Neuralink, the secretive neurotechnology startup of Elon Musk, revealed threads that can directly link a human brain to a computer. 

This development targets paraplegics to control computers via implantable devices in their brain. This potentially can improve how people communicate and think. 

The revolutionary tech giant Mr. Musk emphasized that the chip will help "preserve and enhance your own brain" and "ultimately achieve a sort of symbiosis with artificial intelligence" in a conference in San Francisco. 

Most of the entrepreneurs were revolutionary including online payments with PayPal, innovating the electric car industry through Tesla, and leading private space travel through SpaceX. However, the most innovative is that with Neuralink. 

"The billionaire polymath founded the neurotechnology startup in order to put humans on a level with computers and ultimately counter what many perceive to be the existential risk posed by artificial intelligence," according to MSN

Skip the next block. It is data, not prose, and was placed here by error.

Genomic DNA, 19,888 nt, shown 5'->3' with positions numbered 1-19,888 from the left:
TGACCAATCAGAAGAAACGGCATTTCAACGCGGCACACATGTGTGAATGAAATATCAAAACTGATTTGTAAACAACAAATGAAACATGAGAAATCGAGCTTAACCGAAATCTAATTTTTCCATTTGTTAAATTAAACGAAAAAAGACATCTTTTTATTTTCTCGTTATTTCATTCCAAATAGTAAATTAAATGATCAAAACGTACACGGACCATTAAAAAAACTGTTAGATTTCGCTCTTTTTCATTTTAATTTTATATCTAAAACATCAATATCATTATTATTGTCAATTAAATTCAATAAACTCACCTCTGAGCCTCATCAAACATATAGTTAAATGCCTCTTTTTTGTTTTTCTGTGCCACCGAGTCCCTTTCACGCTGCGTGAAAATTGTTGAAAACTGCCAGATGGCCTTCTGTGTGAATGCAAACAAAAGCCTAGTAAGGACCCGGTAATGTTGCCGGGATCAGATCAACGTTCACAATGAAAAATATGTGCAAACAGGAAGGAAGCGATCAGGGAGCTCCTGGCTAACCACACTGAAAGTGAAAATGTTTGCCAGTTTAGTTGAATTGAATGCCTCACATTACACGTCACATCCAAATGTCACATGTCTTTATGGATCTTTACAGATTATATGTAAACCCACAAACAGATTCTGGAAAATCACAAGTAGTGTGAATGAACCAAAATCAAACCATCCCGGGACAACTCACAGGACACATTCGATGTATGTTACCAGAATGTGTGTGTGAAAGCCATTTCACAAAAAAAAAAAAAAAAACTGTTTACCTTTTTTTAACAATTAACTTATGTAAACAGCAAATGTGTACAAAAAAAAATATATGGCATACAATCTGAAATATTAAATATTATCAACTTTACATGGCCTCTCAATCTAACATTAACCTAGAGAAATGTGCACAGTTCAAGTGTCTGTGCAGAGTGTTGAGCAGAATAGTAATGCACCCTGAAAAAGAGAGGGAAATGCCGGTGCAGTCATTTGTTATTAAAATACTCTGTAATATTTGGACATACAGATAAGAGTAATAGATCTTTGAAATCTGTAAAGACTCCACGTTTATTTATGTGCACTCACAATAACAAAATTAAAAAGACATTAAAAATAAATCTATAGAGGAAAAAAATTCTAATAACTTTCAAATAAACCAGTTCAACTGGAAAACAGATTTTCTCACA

"After solving a bunch of brain-related diseases... it will create a well-aligned future," he said.

His pet project has been in uttermost secrecy since it was founded in 2016. His goal then was to create an "ultra-high bandwidth" that will link a human brain to a computer. Musk believes that humans need to be at par with artificial intelligence's rapid advancements. He emphasizes that there is a possibility that machines will tend to look at humans the way humans perceive house pets. 

He shared his ideas in a 2016 Tech Conference. Musk said, "I don't love the idea of being a house cat, but what's the solution? I think one of the solutions that seems maybe the best is to add an AI layer."

Neuralink plans to transcend current technologies that include enhancing human capabilities through technology, also known as transhumanism. The company plans to start clinical trials of this technology next year. 

A robotic system that can implant threads into the brain has been developed by Neuralink. A tiny chip links the brain through the threads.

"The size of Neuralink's system makes it far smaller and less invasive than previous attempts at brain machine interfaces. The first applications will be to assist paraplegic people with using their smartphone or computer, though Neuralink president Max Hodak said patients will first need to learn how to use it," MSN reports. 

"Imagine not having arms before and then suddenly having them and having to figure out how to use them," he said. "It's a long process, it's like learning to touch type or play the piano."